If you have an iPhone 3GS or later, an iPod touch 3rd generation or later, or any iPad, you can protect the contents of your device using encryption. That means that if someone gets physical access to your device, they will also need your passcode to decrypt what's stored on it, including contacts, instant messages or texts, call logs and email.
In fact, most modern Apple devices encrypt their contents by default, with various levels of protection. But to protect yourself from someone obtaining your data by physically stealing your device, you need to tie that encryption to a passphrase or code that only you know.
On devices running iOS 4–iOS 7, you can do this by going to the General settings, and choosing Passcode (or iTouch & Passcode). As for iOS 8-9, Passcode (or “Touch ID & Passcode”) has its own section in the Settings app. Follow the prompts to create a passcode. You should set the “Require passcode” option to “Immediately,” so that your device isn't unlocked when you are not using it. Disable Simple Passcode so that you can use a code that's longer than 4 digits.
If you choose a passcode that's all-numeric, you will still get a numeric keypad when you need to unlock your phone, which may be easier than typing a set of letters and symbols on a tiny virtual keyboard. You should still try to keep your passcode long even though Apple's hardware is designed to slow down password-cracking tools. Try creating a passcode that is more than 6 digits.
Once you've set a passcode, scroll down to the bottom of the Passcode settings page. You should see a message that says “Data protection enabled.” This means that the device's encryption is now tied to your passcode, and that most data on your phone will need that code to unlock it.
Here are some other iOS features you should think about using if you're dealing with private data: Anchor link
iTunes has an option to backup your device onto your computer. If you choose the “Encrypt backup” option on the Summary tab of your device in iTunes, iTunes will backup more confidential information (such as Wifi passwords and email passwords), but will encrypt it all before saving it onto your computer. Be sure to keep the password you use here safe: restoring from backups is a rare event, but extra painful if you cannot remember the password to unlock the backup in an emergency.
If you back up to Apple's iCloud, you should use a long passphrase to protect the data, and keep that passphrase safe. While Apple encrypts most data in its backups, it may be possible for the company to obtain access for law enforcement purposes since Apple also controls the keys used for iCloud encryption.
If you turn on data protection as described above, you will also be able to delete your data on your device securely and quickly. In the Passcode settings, you can set your device to wipe all its data after ten failed attempts to guess your passphrase.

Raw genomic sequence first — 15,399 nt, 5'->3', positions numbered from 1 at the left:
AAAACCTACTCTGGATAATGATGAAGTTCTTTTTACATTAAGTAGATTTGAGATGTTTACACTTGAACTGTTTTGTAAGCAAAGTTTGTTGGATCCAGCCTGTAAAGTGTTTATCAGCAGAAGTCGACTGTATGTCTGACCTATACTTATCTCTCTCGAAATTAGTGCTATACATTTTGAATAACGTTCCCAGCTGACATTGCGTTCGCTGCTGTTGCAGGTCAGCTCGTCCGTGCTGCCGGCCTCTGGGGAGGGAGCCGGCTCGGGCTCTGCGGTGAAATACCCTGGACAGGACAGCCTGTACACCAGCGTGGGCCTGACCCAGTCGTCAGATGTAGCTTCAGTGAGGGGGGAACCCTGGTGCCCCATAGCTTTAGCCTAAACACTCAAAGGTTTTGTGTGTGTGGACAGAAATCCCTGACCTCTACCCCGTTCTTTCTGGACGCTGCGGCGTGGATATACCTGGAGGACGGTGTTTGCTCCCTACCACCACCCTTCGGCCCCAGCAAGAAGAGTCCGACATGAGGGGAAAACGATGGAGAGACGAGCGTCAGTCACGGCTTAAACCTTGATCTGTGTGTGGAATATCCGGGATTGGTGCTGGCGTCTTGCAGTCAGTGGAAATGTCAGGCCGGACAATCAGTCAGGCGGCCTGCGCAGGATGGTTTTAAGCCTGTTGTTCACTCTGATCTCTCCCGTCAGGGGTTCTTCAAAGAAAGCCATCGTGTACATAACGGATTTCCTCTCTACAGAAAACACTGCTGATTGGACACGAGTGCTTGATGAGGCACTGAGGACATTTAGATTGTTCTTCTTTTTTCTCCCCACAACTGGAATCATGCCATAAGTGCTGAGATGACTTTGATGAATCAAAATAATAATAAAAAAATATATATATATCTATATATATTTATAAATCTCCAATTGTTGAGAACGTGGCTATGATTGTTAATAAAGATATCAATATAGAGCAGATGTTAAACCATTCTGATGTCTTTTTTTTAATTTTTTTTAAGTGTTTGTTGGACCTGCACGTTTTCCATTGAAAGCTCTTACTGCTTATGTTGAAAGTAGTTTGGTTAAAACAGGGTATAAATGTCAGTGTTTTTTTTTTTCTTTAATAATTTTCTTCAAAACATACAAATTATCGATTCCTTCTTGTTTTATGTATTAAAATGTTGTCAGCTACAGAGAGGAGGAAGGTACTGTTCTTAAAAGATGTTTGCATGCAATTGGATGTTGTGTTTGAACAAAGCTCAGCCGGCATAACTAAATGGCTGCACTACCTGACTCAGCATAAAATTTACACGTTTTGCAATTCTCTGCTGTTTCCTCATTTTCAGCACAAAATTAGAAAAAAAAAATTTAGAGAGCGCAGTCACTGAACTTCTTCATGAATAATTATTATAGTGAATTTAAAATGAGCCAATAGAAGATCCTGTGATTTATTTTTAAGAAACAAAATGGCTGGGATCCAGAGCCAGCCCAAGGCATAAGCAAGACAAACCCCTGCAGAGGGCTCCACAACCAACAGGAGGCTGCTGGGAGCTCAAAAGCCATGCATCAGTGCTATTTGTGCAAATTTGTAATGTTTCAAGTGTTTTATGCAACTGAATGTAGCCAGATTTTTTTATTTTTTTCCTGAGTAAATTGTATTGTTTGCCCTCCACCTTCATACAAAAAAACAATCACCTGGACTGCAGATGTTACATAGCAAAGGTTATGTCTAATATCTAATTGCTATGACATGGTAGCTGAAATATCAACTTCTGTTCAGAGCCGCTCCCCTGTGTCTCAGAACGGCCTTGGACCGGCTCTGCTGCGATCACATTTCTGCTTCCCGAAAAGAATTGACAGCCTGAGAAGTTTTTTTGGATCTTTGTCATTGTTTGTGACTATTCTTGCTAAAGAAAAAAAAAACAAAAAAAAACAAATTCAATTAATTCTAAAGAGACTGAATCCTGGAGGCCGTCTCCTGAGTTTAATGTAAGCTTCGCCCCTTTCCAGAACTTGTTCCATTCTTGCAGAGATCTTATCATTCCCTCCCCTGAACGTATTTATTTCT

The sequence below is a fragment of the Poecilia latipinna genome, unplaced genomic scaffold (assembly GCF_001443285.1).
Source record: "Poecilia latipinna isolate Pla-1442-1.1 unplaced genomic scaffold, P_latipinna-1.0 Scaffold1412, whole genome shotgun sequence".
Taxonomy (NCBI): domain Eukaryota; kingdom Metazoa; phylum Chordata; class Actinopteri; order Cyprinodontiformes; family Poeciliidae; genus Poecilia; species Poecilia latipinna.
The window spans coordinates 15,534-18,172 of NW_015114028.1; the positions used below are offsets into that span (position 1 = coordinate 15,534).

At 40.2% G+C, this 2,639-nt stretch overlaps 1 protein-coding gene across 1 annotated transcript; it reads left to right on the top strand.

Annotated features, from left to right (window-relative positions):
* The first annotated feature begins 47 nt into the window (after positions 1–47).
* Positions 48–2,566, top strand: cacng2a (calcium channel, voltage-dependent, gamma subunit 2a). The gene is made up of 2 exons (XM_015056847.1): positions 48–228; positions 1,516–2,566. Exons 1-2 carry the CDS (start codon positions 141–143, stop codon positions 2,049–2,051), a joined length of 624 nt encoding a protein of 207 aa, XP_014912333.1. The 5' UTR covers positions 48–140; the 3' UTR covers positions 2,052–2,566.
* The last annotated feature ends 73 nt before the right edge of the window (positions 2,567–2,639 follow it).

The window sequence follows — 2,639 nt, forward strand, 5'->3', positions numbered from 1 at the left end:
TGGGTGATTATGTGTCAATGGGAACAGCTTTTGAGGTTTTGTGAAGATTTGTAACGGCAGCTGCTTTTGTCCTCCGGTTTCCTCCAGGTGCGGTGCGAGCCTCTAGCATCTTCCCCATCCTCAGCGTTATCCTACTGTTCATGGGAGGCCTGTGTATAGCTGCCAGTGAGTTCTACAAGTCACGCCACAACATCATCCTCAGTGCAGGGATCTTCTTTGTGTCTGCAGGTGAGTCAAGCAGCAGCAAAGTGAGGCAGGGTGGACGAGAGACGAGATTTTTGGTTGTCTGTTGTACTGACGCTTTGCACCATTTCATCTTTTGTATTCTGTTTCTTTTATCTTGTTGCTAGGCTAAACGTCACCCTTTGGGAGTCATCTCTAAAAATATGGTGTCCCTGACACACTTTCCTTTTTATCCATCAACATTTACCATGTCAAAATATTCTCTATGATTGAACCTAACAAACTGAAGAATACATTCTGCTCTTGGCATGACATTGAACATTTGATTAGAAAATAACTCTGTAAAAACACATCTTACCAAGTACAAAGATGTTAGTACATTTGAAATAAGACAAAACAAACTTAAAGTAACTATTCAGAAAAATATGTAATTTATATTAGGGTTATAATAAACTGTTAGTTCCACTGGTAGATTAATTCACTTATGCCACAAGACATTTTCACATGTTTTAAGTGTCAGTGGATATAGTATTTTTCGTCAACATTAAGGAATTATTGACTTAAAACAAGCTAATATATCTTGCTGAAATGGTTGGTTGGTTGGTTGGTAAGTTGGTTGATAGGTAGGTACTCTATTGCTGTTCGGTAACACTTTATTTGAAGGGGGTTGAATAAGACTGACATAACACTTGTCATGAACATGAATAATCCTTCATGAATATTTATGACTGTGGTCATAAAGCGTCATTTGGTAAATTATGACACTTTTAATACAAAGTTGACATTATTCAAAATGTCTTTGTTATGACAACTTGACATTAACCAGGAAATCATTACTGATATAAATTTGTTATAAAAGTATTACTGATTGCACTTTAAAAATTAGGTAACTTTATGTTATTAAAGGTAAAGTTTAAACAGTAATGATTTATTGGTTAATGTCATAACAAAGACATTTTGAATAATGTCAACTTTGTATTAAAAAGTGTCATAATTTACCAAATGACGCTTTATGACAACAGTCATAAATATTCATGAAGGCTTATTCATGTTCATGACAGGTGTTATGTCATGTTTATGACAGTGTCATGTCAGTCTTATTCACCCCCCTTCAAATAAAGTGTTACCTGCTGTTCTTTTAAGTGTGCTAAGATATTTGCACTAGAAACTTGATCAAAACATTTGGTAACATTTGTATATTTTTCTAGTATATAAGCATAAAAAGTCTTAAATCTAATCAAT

According to Apple’s old Law Enforcement Guide, “Apple can extract certain categories of active data from passcode locked iOS devices. Specifically, the user generated active files on an iOS device that are contained in Apple’s native apps and for which the data is not encrypted using the passcode (“user generated active files”), can be extracted and provided to law enforcement on external media. Apple can perform this data extraction process on iOS devices running iOS 4 or more recent versions of iOS. Please note the only categories of user generated active files that can be provided to law enforcement, pursuant to a valid search warrant, are: SMS, photos, videos, contacts, audio recording, and call history. Apple cannot provide: email, calendar entries, or any third-party App data.”
The above information applies only to iOS devices running versions of iOS prior to 8.0.
- Now, Apple states that "On devices running iOS 8 and later versions, your personal data is placed under the protection of your passcode. For all devices running iOS 8 and later versions, Apple will not perform iOS data extractions in response to government search warrants because the files to be extracted are protected by an encryption key that is tied to the user’s passcode, which Apple does not possess."
REMEMBER: While Apple will be unable to extract data directly off a phone, if the device is set to sync with iCloud, or backup to a computer, much of the same data will indeed be accessible to law enforcement. Under most circumstances, iOS encryption is only effective when a device has been fully powered down (or freshly-rebooted, without being unlocked). Some attackers might be able to take valuable data from your device's memory when it's turned on. (They might even be able to take the data when it has just been turned off). Keep this in mind and, if possible, try to make sure your device is powered off (or rebooted and not unlocked) if you believe it's likely to be seized or stolen.
If you are concerned about your device getting lost or stolen, you can also set up your Apple device so that it can be erased remotely, using the “Find My iPhone” feature. Note that this will allow Apple to remotely request the location of your device at any time. You should balance the benefit of deleting data if you lose control of your device, with the risk of revealing your own position. (Mobile phones transmit this information to telephone companies as a matter of course; WiFi devices like iPads and the iPod Touch do not.)